March 13, 2017: Cognitive Science
https://www.readbyqxmd.com/read/28294384/learning-the-structure-of-social-influence
#9
Samuel J Gershman, Hillard Thomas Pouncy, Hyowon Gweon
We routinely observe others' choices and use them to guide our own. Whose choices influence us more, and why? Prior work has focused on the effect of perceived similarity between two individuals (self and others), such as the degree of overlap in past choices or explicitly recognizable group affiliations. In the real world, however, any dyadic relationship is part of a more complex social structure involving multiple social groups that are not directly observable. Here we suggest that human learners go beyond dyadic similarities in choice behaviors or explicit group memberships; they infer the structure of social influence by grouping individuals (including themselves) based on choices, and they use these groups to decide whose choices to follow...
March 13, 2017: Cognitive Science
https://www.readbyqxmd.com/read/28247952/introduction-to-the-special-issue-honoring-the-2014-david-e-rumelhart-prize-recipient-ray-jackendoff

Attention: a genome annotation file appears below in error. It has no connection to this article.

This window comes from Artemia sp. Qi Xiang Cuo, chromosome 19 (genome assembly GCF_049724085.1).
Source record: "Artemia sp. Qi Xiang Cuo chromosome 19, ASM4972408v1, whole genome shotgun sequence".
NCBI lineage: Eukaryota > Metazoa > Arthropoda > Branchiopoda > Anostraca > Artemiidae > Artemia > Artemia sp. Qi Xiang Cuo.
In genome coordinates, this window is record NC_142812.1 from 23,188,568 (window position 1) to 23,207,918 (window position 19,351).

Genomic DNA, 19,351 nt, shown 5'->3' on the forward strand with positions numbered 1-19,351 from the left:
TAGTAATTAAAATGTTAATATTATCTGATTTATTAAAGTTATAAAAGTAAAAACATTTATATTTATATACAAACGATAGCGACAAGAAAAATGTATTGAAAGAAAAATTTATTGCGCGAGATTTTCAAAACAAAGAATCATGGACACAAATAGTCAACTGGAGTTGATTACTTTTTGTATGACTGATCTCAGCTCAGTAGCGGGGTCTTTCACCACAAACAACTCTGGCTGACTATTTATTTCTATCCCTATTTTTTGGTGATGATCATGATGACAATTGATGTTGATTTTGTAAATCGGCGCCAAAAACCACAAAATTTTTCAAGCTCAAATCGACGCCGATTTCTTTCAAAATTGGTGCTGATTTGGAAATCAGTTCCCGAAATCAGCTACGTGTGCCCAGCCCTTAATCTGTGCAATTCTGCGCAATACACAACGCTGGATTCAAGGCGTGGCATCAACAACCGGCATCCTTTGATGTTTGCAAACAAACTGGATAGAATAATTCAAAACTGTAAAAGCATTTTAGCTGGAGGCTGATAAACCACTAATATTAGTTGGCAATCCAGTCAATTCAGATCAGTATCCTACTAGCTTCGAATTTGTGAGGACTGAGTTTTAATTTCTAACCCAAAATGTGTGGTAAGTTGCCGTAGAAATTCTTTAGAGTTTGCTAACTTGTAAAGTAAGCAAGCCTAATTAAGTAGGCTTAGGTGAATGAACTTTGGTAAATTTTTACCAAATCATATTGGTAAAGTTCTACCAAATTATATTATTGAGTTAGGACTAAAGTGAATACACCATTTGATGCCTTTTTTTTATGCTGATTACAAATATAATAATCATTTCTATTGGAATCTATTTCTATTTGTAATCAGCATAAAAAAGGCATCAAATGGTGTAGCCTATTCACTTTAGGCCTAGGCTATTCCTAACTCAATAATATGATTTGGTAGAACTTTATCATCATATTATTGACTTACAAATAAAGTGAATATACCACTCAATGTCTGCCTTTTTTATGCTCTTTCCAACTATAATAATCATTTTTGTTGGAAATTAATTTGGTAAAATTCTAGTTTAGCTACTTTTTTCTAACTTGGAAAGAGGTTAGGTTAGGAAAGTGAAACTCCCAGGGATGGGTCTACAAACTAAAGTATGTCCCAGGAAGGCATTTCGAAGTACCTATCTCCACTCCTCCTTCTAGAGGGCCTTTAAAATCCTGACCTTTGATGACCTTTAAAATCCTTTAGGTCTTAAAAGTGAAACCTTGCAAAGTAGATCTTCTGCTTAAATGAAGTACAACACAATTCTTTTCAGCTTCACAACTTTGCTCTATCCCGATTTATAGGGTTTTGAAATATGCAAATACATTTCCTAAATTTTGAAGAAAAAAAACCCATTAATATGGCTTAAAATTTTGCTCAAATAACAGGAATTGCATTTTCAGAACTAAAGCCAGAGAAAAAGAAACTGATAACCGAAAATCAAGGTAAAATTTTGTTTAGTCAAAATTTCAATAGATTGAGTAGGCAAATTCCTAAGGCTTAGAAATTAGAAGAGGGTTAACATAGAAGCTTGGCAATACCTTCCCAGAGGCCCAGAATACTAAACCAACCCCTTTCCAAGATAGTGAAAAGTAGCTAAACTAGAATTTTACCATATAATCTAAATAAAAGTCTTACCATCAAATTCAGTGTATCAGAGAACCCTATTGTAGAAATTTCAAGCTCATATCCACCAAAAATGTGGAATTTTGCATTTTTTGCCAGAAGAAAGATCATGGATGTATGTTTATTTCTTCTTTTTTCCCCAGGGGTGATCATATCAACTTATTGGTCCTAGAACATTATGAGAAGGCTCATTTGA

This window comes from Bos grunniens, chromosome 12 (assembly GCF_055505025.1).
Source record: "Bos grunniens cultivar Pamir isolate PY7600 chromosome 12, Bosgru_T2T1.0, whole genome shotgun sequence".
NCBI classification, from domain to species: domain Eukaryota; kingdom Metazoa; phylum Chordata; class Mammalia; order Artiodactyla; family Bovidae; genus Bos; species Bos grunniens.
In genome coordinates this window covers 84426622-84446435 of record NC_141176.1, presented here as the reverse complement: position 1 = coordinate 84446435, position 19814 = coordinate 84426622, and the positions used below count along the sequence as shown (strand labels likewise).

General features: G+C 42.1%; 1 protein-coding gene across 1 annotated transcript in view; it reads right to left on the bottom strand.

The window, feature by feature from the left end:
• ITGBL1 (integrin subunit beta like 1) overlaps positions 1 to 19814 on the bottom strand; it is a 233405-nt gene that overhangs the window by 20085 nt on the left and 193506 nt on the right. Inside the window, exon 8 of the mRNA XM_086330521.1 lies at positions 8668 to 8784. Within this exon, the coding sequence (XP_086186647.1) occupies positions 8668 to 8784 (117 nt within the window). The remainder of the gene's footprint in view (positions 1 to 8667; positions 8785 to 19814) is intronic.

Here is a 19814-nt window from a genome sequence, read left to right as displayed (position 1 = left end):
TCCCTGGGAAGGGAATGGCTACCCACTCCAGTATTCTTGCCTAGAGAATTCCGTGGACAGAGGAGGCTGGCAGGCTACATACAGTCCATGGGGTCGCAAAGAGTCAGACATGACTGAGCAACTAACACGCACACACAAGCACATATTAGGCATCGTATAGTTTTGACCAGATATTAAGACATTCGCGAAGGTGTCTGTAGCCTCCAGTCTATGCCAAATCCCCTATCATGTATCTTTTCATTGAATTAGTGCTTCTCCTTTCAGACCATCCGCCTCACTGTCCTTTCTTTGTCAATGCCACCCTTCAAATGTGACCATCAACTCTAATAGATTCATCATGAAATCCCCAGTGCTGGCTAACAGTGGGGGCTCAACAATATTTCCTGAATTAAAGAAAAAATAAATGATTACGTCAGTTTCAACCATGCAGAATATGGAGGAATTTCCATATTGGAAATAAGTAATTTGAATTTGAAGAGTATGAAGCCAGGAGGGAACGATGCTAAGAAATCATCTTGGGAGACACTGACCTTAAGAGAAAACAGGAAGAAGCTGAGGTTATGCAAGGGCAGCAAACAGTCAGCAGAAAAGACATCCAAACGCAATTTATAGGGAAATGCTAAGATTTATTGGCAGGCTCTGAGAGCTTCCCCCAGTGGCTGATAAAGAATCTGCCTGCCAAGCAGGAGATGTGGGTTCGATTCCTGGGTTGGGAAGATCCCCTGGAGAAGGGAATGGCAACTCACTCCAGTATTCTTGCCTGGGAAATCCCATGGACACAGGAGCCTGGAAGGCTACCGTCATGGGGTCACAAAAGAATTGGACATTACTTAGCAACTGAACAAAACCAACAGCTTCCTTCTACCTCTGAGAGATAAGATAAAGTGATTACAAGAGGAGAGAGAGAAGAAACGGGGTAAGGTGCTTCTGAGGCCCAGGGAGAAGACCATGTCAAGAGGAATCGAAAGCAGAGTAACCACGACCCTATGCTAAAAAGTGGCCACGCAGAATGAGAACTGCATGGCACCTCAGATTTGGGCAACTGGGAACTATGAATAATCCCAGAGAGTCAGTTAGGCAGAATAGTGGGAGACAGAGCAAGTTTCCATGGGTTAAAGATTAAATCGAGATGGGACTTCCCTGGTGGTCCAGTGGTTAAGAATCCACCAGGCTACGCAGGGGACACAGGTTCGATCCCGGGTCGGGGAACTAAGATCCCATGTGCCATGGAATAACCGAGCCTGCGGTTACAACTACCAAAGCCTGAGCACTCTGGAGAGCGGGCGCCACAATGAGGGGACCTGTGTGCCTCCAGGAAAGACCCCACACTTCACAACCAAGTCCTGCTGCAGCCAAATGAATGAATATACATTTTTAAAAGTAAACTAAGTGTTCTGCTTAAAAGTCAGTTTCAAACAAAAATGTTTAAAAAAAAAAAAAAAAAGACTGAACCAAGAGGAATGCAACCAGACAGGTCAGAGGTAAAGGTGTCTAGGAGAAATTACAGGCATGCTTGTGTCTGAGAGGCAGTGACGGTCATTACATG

#10
Peter W Culicover
No abstract text is available yet for this article.
March 1, 2017: Cognitive Science
https://www.readbyqxmd.com/read/28213928/problem-solving-phase-transitions-during-team-collaboration
#11
Travis J Wiltshire, Jonathan E Butner, Stephen M Fiore
Multiple theories of problem-solving hypothesize that there are distinct qualitative phases exhibited during effective problem-solving. However, limited research has attempted to identify when transitions between phases occur. We integrate theory on collaborative problem-solving (CPS) with dynamical systems theory suggesting that when a system is undergoing a phase transition it should exhibit a peak in entropy and that entropy levels should also relate to team performance. Communications from 40 teams that collaborated on a complex problem were coded for occurrence of problem-solving processes...
February 18, 2017: Cognitive Science
https://www.readbyqxmd.com/read/28139843/metaphorical-accounting-how-framing-the-federal-budget-like-a-household-s-affects-voting-intentions
#12
Paul H Thibodeau, Stephen J Flusberg
Political discourse is saturated with metaphor, but evidence for the persuasive power of this language has been hard to come by. We addressed this issue by investigating whether voting intentions were affected by implicit mappings suggested by a metaphorically framed message, drawing on a real-world example of political rhetoric about the federal budget. In the first experiment, the federal budget was framed as similar to or different from a household budget, though the information participants received was identical in both conditions...
January 31, 2017: Cognitive Science
https://www.readbyqxmd.com/read/28121017/information-theoretic-properties-of-auditory-sequences-dynamically-influence-expectation-and-memory
#13
Kat Agres, Samer Abdallah, Marcus Pearce